Another bodily sign of ovulation is changes in your cervical position, and taking note of such can help you detect ovulation.
The gist of it is that as ovulation approaches, your cervix goes from firm, closed and sitting lower in your vagina, to becoming softer, while moving up higher and opening up slightly.
It may take some practice to learn how to track cervical position changes, so you might want to consult your ob-gyn for advice.
Breast tenderness and ovulation pain
Hormonal changes that accompany ovulation can cause your breasts to become more tender to the touch. In combination with other fertility signs, this can further confirm that ovulation is taking place.
Some women may also experience ovulation pain, which is commonly characterised as a temporary, sharp pain in the lower abdomen. Experiencing this pain can indicate you’re about to ovulate, although in some women, the pain is severe enough to prevent intercourse.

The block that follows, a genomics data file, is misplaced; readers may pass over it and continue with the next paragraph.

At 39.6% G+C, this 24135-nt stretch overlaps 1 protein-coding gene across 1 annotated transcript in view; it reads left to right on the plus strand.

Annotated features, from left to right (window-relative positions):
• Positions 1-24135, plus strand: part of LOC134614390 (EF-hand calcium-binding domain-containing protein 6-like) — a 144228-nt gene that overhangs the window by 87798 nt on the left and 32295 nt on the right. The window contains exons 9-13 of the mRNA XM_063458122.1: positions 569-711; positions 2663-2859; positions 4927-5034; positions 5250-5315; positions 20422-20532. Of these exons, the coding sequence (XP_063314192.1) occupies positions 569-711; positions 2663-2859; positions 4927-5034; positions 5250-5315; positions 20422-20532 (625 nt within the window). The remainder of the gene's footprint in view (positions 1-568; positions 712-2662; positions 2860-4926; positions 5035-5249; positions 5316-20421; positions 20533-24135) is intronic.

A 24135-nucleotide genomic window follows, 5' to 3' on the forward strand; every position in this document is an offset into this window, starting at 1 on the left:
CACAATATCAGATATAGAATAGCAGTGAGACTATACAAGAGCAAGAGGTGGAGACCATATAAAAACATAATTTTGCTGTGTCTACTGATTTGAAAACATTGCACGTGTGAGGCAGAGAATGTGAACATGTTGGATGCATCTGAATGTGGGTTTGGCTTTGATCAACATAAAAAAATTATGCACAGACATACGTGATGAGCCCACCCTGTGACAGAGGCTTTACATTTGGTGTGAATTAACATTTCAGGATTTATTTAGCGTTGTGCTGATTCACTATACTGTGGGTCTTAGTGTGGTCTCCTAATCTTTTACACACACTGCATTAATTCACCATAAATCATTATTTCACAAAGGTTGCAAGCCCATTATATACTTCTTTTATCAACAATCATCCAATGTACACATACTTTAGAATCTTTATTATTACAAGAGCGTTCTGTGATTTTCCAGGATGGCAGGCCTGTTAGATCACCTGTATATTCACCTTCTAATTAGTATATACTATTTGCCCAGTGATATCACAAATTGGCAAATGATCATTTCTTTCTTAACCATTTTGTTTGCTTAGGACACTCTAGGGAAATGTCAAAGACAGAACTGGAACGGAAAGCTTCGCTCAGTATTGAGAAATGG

Increased sexual desire
Perhaps the most primal and natural sign that you’re ovulating is an increased libido. If you’re experiencing a heightened desire for sex, that’s a good indication you’re ovulating.
Of course, this isn’t a foolproof method to track ovulation. There are, afterall, multiple reasons to feel like getting it on. Also, feeling stressed, tired, anxious or down can detract from your surge in libido, or even negate them altogether — even if you happen to be ovulating.